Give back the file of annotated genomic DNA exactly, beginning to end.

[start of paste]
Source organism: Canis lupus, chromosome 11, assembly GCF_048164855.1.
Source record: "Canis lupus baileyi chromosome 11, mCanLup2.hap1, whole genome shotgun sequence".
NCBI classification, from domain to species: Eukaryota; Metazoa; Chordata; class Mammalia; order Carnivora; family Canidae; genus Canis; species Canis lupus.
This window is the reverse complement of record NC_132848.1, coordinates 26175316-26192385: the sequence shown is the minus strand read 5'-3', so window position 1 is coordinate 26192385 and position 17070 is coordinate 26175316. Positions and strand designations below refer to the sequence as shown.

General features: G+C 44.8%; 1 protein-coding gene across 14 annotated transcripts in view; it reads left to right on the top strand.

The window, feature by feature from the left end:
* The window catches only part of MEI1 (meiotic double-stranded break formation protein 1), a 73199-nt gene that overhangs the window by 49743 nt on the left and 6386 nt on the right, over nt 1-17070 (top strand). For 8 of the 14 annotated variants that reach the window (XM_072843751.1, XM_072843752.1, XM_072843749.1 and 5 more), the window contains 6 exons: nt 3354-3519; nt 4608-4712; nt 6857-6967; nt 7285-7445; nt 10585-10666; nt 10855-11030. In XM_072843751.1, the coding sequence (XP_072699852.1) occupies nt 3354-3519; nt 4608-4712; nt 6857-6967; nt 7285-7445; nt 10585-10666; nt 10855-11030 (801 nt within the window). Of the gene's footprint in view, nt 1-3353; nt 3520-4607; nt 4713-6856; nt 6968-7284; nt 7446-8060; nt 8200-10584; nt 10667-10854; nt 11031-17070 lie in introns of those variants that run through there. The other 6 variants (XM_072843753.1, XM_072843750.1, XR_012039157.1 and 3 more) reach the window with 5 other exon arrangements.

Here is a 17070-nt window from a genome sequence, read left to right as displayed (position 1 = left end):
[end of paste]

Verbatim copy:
Source organism: Canis lupus, chromosome 11, assembly GCF_048164855.1.
Source record: "Canis lupus baileyi chromosome 11, mCanLup2.hap1, whole genome shotgun sequence".
NCBI classification, from domain to species: Eukaryota; Metazoa; Chordata; class Mammalia; order Carnivora; family Canidae; genus Canis; species Canis lupus.
This window is the reverse complement of record NC_132848.1, coordinates 26175316-26192385: the sequence shown is the minus strand read 5'-3', so window position 1 is coordinate 26192385 and position 17070 is coordinate 26175316. Positions and strand designations below refer to the sequence as shown.

General features: G+C 44.8%; 1 protein-coding gene across 14 annotated transcripts in view; it reads left to right on the top strand.

The window, feature by feature from the left end:
* The window catches only part of MEI1 (meiotic double-stranded break formation protein 1), a 73199-nt gene that overhangs the window by 49743 nt on the left and 6386 nt on the right, over nt 1-17070 (top strand). For 8 of the 14 annotated variants that reach the window (XM_072843751.1, XM_072843752.1, XM_072843749.1 and 5 more), the window contains 6 exons: nt 3354-3519; nt 4608-4712; nt 6857-6967; nt 7285-7445; nt 10585-10666; nt 10855-11030. In XM_072843751.1, the coding sequence (XP_072699852.1) occupies nt 3354-3519; nt 4608-4712; nt 6857-6967; nt 7285-7445; nt 10585-10666; nt 10855-11030 (801 nt within the window). Of the gene's footprint in view, nt 1-3353; nt 3520-4607; nt 4713-6856; nt 6968-7284; nt 7446-8060; nt 8200-10584; nt 10667-10854; nt 11031-17070 lie in introns of those variants that run through there. The other 6 variants (XM_072843753.1, XM_072843750.1, XR_012039157.1 and 3 more) reach the window with 5 other exon arrangements.

Here is a 17070-nt window from a genome sequence, read left to right as displayed (position 1 = left end):